Republican Sen. Lindsey Graham of South Carolina tweeted in Trump’s defense: “I didn’t blame Bernie Sanders when a Bernie supporter shot Congressman Steve Scalise. And I’m not going to blame President @realDonaldTrump for this nut job.”

That was a reference to the 2017 shooting that badly injured Scalise and others. The gunman, James Hodgkinson, had posted social media messages suggesting he targeted Republicans.

White House press secretary Sarah Huckabee Sanders called it “disgraceful” to suggest the president bears any responsibility for the packages sent to his opponents. She told reporters Thursday that there’s a big difference between “comments made and actions taken.” She, too, cited the Scalise shooting.

Asked whether the president intended to tone down his rhetoric and personal attacks, she said the president would “continue to lay out the case in the differences between Democrats and Republicans” ahead of the midterm elections next month.

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Associated Press writers Jill Colvin and Juana Summers in Washington, Thomas Beaumont in Des Moines, Iowa, Brian Slodysko in Indianapolis and Brendan Farrington in Tallahassee, Florida, contributed to this report.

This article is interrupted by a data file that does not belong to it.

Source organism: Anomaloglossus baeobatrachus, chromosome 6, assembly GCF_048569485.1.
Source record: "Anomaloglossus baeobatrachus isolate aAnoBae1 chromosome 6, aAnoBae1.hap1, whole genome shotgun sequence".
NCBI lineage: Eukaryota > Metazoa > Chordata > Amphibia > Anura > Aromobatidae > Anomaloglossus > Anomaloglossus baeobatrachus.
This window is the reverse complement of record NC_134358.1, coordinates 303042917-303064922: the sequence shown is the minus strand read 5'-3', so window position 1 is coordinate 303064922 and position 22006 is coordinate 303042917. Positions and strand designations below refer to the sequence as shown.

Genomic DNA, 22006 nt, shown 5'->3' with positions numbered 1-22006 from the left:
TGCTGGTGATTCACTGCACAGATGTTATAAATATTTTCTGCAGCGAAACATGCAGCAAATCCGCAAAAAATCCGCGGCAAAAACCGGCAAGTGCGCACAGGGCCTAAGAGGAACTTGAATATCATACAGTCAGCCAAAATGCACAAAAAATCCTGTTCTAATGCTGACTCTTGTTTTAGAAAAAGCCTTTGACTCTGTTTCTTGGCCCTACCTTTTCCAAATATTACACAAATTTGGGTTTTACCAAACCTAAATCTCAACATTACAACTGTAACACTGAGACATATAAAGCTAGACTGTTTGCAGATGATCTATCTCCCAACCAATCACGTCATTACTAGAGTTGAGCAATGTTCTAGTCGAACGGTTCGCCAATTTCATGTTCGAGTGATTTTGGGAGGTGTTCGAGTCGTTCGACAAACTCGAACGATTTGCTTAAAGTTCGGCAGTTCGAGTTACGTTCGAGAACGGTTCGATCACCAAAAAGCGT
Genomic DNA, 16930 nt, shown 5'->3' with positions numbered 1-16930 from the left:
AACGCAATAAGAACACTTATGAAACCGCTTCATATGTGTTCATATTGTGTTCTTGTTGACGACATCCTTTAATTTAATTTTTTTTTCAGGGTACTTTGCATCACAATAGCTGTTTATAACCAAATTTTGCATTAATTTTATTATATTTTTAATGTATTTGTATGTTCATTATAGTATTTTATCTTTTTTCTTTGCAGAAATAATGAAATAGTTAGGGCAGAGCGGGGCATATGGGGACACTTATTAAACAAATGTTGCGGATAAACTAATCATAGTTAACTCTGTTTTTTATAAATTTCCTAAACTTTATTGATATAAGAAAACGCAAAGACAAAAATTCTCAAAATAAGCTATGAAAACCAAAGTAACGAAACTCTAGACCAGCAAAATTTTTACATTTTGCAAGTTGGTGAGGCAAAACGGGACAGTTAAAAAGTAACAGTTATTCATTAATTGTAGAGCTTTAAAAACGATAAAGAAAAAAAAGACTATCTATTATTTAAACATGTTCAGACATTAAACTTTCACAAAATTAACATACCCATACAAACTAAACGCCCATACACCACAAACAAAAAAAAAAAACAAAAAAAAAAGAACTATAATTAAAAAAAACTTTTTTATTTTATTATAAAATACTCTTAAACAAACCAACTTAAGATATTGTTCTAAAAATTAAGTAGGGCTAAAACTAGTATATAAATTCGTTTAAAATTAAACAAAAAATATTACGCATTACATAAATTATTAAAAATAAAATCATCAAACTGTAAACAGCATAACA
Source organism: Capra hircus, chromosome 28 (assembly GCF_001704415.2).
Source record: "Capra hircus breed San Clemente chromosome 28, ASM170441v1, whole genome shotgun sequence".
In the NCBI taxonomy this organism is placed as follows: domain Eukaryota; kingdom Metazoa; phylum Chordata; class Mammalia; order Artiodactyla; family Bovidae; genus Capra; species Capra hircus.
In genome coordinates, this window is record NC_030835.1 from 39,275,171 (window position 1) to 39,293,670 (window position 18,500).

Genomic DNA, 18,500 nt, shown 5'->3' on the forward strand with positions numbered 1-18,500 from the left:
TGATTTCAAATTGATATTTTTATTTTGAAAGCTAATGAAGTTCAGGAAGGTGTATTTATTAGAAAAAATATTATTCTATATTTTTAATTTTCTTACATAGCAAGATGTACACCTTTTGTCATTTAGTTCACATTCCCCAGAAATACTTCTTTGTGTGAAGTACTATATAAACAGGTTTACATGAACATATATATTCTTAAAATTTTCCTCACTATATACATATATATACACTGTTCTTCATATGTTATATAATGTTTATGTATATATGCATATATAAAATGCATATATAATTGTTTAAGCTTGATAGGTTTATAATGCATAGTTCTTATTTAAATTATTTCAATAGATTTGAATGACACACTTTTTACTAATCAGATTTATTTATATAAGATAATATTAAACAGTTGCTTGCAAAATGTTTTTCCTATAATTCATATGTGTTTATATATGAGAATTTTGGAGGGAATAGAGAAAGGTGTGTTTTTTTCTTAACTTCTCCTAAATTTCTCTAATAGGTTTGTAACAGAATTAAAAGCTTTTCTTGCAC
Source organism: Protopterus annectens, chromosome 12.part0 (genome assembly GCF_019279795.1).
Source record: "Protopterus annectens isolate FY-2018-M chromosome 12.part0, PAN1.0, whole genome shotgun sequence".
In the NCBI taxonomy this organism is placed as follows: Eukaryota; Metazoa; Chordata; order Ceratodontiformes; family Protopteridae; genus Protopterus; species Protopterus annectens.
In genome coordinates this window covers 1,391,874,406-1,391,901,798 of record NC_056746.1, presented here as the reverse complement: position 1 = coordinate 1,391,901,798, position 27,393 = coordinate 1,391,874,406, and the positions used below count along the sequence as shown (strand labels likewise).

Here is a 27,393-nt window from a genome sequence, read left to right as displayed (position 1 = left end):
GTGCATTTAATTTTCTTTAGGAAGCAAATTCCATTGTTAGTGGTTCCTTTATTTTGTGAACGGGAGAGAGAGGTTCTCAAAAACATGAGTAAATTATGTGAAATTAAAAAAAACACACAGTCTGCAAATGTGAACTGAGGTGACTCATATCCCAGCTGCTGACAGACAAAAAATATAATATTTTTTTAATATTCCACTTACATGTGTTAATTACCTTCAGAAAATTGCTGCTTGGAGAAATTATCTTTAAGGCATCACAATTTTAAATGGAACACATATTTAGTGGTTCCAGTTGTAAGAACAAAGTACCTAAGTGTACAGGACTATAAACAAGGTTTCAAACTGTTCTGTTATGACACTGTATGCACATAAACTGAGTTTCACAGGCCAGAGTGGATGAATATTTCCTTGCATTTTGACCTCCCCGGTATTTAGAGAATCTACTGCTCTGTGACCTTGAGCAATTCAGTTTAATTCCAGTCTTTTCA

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Follow Lemire on Twitter at http://twitter.com/@JonLemire and Thomas at http://twitter.com/@KThomasDC

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Copyright © 2018 The Associated Press. All Rights Reserved

Trump’s diatribes may tarnish Sessions’ legacy

Attorney General Jeff Sessions. (AP Photo/Tony Dejak, File)

Attorney General Jeff Sessions has vigorously pushed President Donald Trump’s agenda at the Justice Department, and before that, spent 20 years championing conservative causes in the Senate.

Yet as Sessions enters what may be the final stretch of his tenure, those efforts are at risk of being eclipsed by his boss’ relentless verbal jabs that have made the attorney general seem like a perpetual presidential punching bag. It’s a role Sessions never sought but perhaps could have anticipated.